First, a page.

In the News: FDA Approves Inlyta to Treat Patients with a Type of Advanced Kidney Cancer
Axitinib (Inlyta) is a selective inhibitor of vascular endothelial growth factor (VEGF) that was approved by the Food and Drug Administration in January 2012 as second-line therapy for patients with renal cell carcinoma.
Brian I. Rini, MD, a solid tumor oncologist specializing in genitourinary malignancies at the Taussig Cancer Center, served as principal investigator of the clinical trial that led to the drug's approval. He calls axitinib “a fantastic addition to our armamentarium.”
“Chemically, it is a more potent inhibitor of VEGF than other targeted agents. Against sorafenib, these differences translated into clinical advantages,” he says.
The trial, conducted in 175 sites in 22 countries, was the first to compare a targeted agent with an active comparator. Patients who had failed first-line therapy with sunitinib, bevacizumab plus interferon-alfa, temsirolimus or cytokines were randomized to receive axitinib 5 mg BID or sorafenib 400 mg BID. Median progression-free survival (PFS) was 6.7 months with axitinib, compared with 4.7 months for sorafenib (hazard ratio 0.67).
“At any point in the trial, patients on axitinib were two-thirds as likely to experience cancer progression. This is an excellent advantage,” says Dr. Rini.
The importance of side effects
The primary side effects of axitinib are similar to those of other targeted agents and include hypertension, fatigue and diarrhea. But unlike other agents, axitinib may cause blood pressure to rise very early in the course of therapy.
“Physicians should be aware of this and be prepared to treat it,” says Dr. Rini.
However, the presence of side effects such as high blood pressure is indicative of treatment efficacy.
“We see more on-target side effects when the agent is hitting its target. Patients with high blood pressure have better outcomes,” says Dr. Rini. “If a patient has experienced no side effects after one month, the dose is not therapeutic and needs to be raised,” he says, adding that patients on axitinib were titrated safely to 7 mg BID and 10 mg BID in the clinical trial.
A clinical trial of axitinib in treatment-naive patients is underway, with results expected in 2013.
First Comparative Long Term Look at Least Toxic Prostate Cancer Treatments
Cleveland Clinic researchers released a comprehensive analysis of more than 100,000 prostate cancer patients over a 16-year period that shows brachytherapy or prostatectomy are the least toxic among the three most commonly used methods to treat prostate cancer. The analysis indicates that patients who had brachytherapy or prostatectomy had lower long-term toxicities and treatment-related costs than external beam radiation therapy (EBRT).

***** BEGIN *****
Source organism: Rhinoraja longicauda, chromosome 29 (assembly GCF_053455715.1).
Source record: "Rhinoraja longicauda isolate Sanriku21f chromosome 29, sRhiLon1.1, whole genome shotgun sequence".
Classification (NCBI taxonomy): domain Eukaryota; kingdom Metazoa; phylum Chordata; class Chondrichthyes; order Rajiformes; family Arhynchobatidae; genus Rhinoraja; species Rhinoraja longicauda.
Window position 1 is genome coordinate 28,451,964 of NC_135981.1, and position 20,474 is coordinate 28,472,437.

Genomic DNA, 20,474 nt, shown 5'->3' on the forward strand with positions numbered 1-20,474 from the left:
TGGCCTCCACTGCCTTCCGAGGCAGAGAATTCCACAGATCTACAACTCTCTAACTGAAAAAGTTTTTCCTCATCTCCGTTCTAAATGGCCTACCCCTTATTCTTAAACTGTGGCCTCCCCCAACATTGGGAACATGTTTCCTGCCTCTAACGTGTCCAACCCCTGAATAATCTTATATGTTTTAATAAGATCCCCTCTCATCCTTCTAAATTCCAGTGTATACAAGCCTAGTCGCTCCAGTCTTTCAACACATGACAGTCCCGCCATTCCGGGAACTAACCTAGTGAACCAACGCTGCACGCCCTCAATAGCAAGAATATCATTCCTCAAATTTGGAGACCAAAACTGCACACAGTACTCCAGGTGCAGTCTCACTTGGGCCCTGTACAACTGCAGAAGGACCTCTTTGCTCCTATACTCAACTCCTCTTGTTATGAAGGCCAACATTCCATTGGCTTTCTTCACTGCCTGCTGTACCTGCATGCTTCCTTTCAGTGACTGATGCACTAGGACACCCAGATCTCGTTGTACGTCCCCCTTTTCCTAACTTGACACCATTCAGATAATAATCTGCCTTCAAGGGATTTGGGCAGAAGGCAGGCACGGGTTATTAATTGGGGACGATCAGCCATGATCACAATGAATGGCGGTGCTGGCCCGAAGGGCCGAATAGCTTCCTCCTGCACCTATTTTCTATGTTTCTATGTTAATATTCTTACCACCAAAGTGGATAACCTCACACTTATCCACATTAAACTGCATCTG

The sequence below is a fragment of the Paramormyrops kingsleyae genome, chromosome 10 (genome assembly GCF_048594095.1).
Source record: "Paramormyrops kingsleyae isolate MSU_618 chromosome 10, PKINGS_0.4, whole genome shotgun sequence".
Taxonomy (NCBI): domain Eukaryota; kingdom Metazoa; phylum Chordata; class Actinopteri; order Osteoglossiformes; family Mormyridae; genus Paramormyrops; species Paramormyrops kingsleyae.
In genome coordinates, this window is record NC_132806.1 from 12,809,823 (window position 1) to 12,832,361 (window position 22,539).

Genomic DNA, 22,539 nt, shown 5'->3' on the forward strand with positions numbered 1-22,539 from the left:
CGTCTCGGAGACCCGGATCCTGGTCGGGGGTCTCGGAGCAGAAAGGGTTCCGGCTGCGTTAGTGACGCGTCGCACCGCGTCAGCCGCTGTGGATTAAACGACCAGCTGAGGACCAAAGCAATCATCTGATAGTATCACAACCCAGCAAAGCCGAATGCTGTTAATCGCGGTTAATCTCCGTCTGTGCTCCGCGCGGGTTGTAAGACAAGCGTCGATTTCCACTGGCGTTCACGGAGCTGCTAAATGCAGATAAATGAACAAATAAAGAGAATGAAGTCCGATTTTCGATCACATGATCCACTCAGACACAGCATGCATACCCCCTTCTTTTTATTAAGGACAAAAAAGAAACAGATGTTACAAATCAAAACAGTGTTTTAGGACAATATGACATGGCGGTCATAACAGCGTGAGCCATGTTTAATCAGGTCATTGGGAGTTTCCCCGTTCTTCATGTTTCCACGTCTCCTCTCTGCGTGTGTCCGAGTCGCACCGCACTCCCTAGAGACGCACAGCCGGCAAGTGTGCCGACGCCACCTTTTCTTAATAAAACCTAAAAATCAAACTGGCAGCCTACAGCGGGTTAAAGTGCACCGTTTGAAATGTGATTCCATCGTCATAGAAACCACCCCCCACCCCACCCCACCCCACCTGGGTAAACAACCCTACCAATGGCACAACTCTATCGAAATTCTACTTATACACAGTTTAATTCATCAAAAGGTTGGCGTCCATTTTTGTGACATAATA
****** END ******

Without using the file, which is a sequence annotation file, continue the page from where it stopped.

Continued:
“Typically, investigations of prostate cancer toxicity don’t go beyond five years. These results provide valuable insight that may influence future decision-making regarding the use of these treatment options,” said Jay Ciezki, MD, a radiation oncologist in Cleveland Clinic's Taussig Cancer Institute.
Prostate cancer is the most common cancer in men, and the second leading cause of cancer death among men in the U.S. Advancements in the treatment of prostate cancer have increased survival rates, but the toxicity of those treatments has not been well studied beyond five years from treatment.
Dr. Ciezki examined the Surveillance, Epidemiology, and End Results (SEER)-Medicare linked database to determine which of the three common prostate cancer treatments – brachytherapy, prostatectomy and external beam radiation – had higher long-term toxicities and treatment-related costs. Brachytherapy is the use of a radioactive source placed in the prostate itself, giving a high radiation dose to the tumor while reducing the radiation exposure in the surrounding healthy tissue. Prostatectomy is the surgical removal of the prostate gland.
A total of 137,427 patients who were 65 years or older at the time of a prostate cancer diagnosis and who had prostate cancer as their only cancer diagnosis were retrieved from the SEER-Medicare database. Because the SEER-Medicare database provides information on cancer diagnoses and outcomes, along with individual patient costs, it allowed the investigators to obtain Medicare reimbursement data for both the initial treatment and any subsequent treatments related to the toxicities. Dr. Ciezki and his team of researchers then calculated the total cost per patient-year for each of the three therapies over time.
At the 21012 Genitourinary Cancers Symposium, Dr. Ciezki presented his analysis of the more than 100,000 prostate cancer patients showing that treatment with external beam radiation therapy (EBRT), resulted in higher long-term toxicities and treatment-related costs than prostatectomy and brachytherapy, two other common treatments for the disease. EBRT is the use of beams of radiation aimed at the prostate through various techniques such as IMRT, IGRT, Cyberknife, etc. “We were able to get a good picture of the long-term costs of patient care and were surprised to see such dramatic differences among the three treatment strategies,” Ciezki said. The results provide valuable insight that may influence future decision-making regarding the use of these treatment options.
“Research to date has not given us a clear picture of how each prostate cancer therapy affects men over the long run,” said Ciezki. “Our analysis is one of the first to examine the quality of life and financial costs of these three very common prostate cancer treatment strategies for more than five years after treatment.”
Taussig Cancer Institute Clinical Trials
Taussig Cancer Institute provides world-class care to patients with cancer and is at the forefront of new and emerging clinical, translational and basic cancer research. Taussig annually enrolls over 1300 patients in over 240 clinical trials.
Please read more about our featured trials this month: